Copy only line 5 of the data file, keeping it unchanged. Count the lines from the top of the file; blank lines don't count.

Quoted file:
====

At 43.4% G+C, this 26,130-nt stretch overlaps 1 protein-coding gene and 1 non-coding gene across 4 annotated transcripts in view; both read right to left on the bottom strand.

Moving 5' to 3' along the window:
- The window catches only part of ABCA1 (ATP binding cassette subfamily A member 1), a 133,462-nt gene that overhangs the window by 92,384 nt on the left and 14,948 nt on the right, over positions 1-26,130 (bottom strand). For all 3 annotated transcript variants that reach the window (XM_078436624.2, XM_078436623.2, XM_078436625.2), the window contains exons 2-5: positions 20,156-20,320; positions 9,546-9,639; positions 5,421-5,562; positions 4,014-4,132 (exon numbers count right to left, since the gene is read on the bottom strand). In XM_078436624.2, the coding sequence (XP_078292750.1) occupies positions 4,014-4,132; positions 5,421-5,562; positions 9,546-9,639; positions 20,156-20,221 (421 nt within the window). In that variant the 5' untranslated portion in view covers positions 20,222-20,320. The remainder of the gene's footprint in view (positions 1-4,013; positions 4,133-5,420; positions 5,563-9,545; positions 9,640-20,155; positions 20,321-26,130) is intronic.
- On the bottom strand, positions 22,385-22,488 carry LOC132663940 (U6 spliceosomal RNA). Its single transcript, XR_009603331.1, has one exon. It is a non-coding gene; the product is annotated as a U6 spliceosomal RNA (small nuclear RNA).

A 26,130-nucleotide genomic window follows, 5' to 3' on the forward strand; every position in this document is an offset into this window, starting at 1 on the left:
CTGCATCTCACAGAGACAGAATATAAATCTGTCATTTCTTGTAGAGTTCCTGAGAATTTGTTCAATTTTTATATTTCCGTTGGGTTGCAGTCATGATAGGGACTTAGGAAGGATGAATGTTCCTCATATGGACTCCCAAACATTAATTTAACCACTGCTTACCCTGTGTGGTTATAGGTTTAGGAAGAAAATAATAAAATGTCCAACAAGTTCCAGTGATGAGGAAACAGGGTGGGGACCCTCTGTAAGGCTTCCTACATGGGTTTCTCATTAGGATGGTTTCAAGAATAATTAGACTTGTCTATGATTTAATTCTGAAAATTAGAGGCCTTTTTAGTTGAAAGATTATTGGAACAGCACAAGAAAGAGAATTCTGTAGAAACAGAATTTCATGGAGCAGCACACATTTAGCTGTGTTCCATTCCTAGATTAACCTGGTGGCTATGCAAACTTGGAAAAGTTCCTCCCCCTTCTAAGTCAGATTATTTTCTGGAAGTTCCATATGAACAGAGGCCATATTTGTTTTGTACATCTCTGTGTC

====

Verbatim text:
A 26,130-nucleotide genomic window follows, 5' to 3' on the forward strand; every position in this document is an offset into this window, starting at 1 on the left: